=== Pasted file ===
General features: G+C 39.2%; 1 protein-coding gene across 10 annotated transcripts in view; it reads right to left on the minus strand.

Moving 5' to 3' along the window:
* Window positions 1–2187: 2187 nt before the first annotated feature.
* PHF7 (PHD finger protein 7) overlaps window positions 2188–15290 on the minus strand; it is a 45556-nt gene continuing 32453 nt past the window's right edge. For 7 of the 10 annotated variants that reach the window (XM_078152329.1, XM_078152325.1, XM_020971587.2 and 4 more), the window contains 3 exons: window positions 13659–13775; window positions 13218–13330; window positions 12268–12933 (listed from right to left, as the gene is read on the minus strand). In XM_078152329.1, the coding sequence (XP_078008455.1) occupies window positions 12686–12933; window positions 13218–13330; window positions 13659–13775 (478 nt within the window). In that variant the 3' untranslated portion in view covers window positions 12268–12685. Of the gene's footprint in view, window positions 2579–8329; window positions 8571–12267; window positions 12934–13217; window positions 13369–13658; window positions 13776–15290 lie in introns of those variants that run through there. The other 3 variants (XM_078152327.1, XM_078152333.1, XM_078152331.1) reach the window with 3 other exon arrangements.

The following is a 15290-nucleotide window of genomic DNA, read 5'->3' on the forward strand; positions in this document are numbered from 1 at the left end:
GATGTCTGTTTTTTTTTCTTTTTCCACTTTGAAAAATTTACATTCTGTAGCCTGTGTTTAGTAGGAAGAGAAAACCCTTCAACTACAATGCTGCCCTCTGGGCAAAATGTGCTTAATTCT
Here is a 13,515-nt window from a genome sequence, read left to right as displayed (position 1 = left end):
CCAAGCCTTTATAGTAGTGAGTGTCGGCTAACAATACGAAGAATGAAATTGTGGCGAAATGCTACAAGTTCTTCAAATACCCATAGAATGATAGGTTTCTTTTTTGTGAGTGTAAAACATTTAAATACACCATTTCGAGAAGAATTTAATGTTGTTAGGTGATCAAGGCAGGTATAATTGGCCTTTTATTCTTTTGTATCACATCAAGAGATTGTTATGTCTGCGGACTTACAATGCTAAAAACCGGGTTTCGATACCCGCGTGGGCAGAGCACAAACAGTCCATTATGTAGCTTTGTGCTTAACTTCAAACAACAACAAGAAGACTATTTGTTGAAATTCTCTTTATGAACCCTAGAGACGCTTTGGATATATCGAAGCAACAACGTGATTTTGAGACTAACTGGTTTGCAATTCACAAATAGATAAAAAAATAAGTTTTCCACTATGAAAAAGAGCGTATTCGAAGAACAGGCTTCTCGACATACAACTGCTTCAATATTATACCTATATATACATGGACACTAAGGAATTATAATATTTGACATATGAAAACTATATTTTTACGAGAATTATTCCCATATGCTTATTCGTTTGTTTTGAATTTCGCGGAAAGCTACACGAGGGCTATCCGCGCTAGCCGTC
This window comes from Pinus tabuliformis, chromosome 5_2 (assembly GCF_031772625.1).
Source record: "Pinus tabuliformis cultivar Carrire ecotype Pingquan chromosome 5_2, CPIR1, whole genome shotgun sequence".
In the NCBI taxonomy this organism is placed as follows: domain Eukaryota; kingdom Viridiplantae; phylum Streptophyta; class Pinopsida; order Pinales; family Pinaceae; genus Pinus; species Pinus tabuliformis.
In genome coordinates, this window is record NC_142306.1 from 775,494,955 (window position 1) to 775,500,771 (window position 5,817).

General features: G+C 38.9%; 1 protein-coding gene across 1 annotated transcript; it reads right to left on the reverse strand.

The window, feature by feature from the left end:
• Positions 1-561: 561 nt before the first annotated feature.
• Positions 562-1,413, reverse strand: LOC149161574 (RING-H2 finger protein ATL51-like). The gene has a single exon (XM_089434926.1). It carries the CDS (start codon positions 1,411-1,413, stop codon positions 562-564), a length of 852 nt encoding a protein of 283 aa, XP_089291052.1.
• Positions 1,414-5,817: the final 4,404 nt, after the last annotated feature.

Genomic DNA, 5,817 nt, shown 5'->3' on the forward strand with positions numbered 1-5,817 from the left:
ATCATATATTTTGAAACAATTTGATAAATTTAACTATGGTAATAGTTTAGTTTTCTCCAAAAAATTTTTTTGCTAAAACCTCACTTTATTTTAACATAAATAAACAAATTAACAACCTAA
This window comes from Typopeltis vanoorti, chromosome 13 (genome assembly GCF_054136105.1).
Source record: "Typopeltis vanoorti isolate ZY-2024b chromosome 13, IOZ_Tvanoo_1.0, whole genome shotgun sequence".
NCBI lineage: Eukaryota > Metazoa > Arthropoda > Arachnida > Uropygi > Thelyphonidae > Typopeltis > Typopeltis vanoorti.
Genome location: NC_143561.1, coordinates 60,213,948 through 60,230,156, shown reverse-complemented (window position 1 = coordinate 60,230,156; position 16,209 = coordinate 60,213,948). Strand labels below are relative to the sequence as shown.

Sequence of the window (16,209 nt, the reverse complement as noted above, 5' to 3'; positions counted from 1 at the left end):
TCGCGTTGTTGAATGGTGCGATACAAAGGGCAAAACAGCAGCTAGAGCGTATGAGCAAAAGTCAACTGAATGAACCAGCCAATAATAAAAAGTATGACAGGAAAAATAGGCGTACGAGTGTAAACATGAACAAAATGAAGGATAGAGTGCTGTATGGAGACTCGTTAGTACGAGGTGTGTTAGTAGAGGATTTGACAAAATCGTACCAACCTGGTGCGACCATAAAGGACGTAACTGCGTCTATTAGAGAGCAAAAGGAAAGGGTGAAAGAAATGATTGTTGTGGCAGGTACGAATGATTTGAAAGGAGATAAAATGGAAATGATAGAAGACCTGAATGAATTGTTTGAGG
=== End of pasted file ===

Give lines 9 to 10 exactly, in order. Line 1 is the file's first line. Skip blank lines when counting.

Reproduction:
This window comes from Pinus tabuliformis, chromosome 5_2 (assembly GCF_031772625.1).
Source record: "Pinus tabuliformis cultivar Carrire ecotype Pingquan chromosome 5_2, CPIR1, whole genome shotgun sequence".